So you might have heard about the fuss, in the NYTimes, over Junie B. Jones, who doesn't use "proper" English.
The spunky kindergartener (first grader in more recent volumes) is prone to troublemaking, often calls people names and isn’t averse to talking back to her teachers. And though she is the narrator of the stories, she struggles with grammar. Her adverbs lack the suffix “ly”; subject and object pronouns give her problems, as do possessives; she usually isn’t able to conjugate irregular past tense verbs; and words like funnest and beautifuller are the mainstays of her vocabulary.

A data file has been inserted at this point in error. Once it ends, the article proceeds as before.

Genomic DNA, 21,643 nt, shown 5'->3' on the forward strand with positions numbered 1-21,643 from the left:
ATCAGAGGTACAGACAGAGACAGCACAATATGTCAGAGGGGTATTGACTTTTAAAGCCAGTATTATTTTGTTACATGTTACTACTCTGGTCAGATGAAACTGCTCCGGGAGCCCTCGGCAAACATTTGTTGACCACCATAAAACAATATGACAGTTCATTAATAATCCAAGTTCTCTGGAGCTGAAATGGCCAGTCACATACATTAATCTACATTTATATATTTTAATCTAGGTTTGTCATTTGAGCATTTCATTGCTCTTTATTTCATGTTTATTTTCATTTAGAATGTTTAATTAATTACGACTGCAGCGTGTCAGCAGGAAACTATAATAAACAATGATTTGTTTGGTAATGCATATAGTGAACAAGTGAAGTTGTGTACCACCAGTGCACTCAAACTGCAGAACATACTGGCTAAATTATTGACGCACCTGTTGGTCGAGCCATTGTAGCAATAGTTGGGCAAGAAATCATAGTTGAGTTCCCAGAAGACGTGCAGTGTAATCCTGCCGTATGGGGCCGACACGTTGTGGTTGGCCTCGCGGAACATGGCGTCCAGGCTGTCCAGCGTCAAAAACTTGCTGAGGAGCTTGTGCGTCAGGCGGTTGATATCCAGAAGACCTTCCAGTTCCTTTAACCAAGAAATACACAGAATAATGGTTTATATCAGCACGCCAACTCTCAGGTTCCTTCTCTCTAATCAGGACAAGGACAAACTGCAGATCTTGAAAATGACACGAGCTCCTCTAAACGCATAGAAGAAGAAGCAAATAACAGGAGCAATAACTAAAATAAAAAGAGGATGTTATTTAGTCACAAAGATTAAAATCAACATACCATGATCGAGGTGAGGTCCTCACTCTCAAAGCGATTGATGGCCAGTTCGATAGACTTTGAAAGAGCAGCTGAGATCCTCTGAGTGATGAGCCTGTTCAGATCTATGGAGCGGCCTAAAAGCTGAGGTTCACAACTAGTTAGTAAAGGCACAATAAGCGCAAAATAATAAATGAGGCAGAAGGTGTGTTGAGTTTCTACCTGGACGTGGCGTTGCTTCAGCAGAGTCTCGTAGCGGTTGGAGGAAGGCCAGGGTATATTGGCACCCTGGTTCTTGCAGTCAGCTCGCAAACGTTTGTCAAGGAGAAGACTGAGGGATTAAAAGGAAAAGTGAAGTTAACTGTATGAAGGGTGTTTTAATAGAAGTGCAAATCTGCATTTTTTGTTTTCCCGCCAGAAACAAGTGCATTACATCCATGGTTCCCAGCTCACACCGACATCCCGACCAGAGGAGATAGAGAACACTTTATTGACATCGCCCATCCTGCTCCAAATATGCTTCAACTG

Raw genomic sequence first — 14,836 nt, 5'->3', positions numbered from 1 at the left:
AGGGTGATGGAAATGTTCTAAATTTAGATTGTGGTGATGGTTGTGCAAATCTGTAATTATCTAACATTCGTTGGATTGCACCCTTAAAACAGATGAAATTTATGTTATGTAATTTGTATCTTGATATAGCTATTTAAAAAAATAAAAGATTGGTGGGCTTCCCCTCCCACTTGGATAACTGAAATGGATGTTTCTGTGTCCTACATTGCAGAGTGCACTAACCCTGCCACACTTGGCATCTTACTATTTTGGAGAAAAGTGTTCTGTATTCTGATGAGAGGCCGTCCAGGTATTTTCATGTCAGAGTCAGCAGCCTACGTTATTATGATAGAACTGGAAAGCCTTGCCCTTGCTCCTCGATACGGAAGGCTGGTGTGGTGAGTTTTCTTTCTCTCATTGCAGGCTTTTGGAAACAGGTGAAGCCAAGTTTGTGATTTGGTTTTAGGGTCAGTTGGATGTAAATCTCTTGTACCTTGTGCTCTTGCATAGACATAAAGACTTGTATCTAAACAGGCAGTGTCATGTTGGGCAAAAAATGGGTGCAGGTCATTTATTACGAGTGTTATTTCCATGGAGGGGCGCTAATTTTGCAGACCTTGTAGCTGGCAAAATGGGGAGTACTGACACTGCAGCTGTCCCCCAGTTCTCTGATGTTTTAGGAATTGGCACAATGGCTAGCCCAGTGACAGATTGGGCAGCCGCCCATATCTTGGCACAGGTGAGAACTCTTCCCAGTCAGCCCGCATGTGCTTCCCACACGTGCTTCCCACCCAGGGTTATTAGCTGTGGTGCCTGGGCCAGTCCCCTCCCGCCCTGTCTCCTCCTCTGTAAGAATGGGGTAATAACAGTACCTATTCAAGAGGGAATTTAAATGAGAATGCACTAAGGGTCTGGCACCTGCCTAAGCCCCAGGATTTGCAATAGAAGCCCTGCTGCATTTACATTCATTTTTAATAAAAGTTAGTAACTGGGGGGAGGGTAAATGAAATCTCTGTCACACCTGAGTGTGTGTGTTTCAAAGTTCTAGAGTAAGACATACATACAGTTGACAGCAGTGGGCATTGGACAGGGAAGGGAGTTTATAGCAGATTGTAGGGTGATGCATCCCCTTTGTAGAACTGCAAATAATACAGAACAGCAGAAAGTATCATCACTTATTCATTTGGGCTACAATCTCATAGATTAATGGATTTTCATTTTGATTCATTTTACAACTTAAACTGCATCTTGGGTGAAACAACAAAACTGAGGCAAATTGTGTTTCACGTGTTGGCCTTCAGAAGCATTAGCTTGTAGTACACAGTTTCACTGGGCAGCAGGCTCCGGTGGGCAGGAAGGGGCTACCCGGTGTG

My kid loves Junie B. , not to mention Hank the Cowdog (he's from Texas and says ain't and fixin to). Amazingly, she loves these books because Junie B. and Hank get the grammar wrong: because she knows more than they do. (Hmm. Wonder why the parents in the NYT article can't imagine that possibility?) She likes snickering over the characters' mistakes.
She also likes the other mistakes Junie, and Hank, makes -- these are trickester tales for 8 and 9 year olds. Junie plagiarizes, in Junie B Cheater Pants. The appalling outcome, for my kid, went a lot further than all of my rants about the evils of plagiarism (and yes, there have indeed been many) could ever have gone. Hank thinks his barking makes the sun come up. Will I ever have to explain the post hoc ergo facto hoc fallacy to my kid now? Nope.
Nor do I have to tell her that "I'm fixing to take me a bath" is not standard English.
Because she ain't no idiot, that's why.
For more on this, read here.